If bulbs are going to be maintained in a planting bed more than one year, it is important to supply additional nutrients each season. Spring flowering bulbs should be fertilized at least once per year, either in spring or fall, but preferably both. Spring fertilization should be done as soon as the shoots break through the ground in the late winter. Do not fertilize spring flowering bulbs after they have started flowering. This tends to encourage the development of bulb rot and sometimes shortens the life of the flowers.
Summer and fall flowering bulbs should be fertilized monthly from shoot emergence until the plants reach full flower. Apply as per manufacturer's recommendation as listed on the bag.
The optimum pH range for most bulbs is 6 to 7. A soil pH test of the planting area is necessary to determine if lime needs to be applied to adjust the soil pH. If needed, limestone should be worked into the soil. For good bud development, work bone meal into the soil at planting.
Planting Depth
The general rule of thumb for planting spring bulbs is to plant three times as deep as the bulb is tall. This means most large bulbs like tulips or daffodils will be planted about 6-8 inches deep while smaller bulbs will be planted 3-4 inches deep. Planting depth is measured from the bottom of the bulb. This rule of thumb on planting depth does not apply to summer bulbs which have varied planting requirements. For planting depth of summer bulbs, consult the information supplied with the bulbs.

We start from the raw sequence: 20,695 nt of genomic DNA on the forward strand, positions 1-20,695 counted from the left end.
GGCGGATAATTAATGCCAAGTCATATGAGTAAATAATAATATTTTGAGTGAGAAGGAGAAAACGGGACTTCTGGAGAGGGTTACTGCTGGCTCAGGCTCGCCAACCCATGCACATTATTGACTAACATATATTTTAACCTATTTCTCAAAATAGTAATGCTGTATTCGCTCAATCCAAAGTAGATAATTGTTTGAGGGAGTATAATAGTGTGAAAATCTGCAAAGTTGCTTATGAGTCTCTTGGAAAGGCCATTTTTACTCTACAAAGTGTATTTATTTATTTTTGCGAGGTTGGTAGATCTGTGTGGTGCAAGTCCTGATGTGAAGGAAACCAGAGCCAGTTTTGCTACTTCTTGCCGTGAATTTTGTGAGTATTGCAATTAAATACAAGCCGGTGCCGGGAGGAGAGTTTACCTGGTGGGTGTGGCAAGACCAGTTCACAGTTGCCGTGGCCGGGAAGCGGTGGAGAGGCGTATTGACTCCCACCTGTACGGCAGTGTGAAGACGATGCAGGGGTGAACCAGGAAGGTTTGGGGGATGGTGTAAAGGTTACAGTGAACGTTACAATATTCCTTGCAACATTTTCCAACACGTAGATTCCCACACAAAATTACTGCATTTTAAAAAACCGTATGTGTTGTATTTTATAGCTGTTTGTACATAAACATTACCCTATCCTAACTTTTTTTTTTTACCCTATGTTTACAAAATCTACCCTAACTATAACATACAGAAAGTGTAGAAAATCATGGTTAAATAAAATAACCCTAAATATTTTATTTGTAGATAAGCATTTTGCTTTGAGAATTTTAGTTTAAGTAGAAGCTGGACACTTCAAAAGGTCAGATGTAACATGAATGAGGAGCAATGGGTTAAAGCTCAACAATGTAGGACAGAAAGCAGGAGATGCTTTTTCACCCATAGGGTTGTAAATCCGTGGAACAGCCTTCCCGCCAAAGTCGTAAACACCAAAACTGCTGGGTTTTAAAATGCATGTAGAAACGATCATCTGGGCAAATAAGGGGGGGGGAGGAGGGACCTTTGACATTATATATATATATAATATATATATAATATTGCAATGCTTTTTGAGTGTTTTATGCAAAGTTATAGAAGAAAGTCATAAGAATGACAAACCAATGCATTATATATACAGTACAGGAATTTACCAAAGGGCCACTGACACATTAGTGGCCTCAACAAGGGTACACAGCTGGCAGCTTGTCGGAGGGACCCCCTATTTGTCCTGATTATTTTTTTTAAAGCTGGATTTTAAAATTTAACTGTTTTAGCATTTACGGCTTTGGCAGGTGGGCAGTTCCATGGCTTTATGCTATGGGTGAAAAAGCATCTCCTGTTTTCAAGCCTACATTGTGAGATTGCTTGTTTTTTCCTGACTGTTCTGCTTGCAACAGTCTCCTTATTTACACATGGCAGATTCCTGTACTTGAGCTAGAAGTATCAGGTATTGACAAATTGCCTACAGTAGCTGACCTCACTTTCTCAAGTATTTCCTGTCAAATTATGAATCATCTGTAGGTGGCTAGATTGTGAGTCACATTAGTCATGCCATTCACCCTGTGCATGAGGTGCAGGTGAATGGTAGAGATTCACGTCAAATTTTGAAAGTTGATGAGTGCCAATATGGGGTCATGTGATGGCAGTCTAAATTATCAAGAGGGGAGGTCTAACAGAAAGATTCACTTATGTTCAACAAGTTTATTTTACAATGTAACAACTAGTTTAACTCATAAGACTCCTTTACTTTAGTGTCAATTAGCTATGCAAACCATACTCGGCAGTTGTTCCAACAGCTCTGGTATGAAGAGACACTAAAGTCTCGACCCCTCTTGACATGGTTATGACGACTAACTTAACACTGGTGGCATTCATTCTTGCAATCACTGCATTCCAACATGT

Tulips, daffodils and hyacinths should be planted with the nose of the bulb upward and the root plate downward. The best method of planting is to dig and loosen the entire bed to the proper depth. Press the bulbs into the soil in the planting area and cover with soil. Because the soil in a spaded bed is better drained and prepared, the planting will last longer. This method of planting is preferred over trying to plant bulbs one by one with a bulb planter. In many soils bulb planters do not work well.
The bulb bed should be covered with two or three inches of mulch. Mulch will help minimize temperature fluctuation and maintain an optimal moisture level in the planting bed. The small, early booming bulbs should only be mulched lightly, as they are easily smothered.
Watering Bulbs
It's highly important to water the bulbs following planting. This will help settle the soil in the planting bed plus provide needed moisture for the bulbs to start rooting. Fall planted bulbs must root before cold weather. Avoid over-watering at planting time since this can result in bulb rot.
For both spring and summer bulbs, infrequent or shallow watering will not benefit them. Remember that the bulbs may have been planted 6 to 8 inches deep and the water needs to soak to at least that depth. It's best to water your bulbs deeply then allow the bed to drain well. Through the bud, bloom and early foliage stage, add about one inch of water per week if this amount has not been supplied from rainfall. Water with a soaker hose will keep water off the blooms, which can greatly extend their life. Bulbs like alliums, or the shallow planted bulbs, will rot quickly if over-watered in the heat of summer.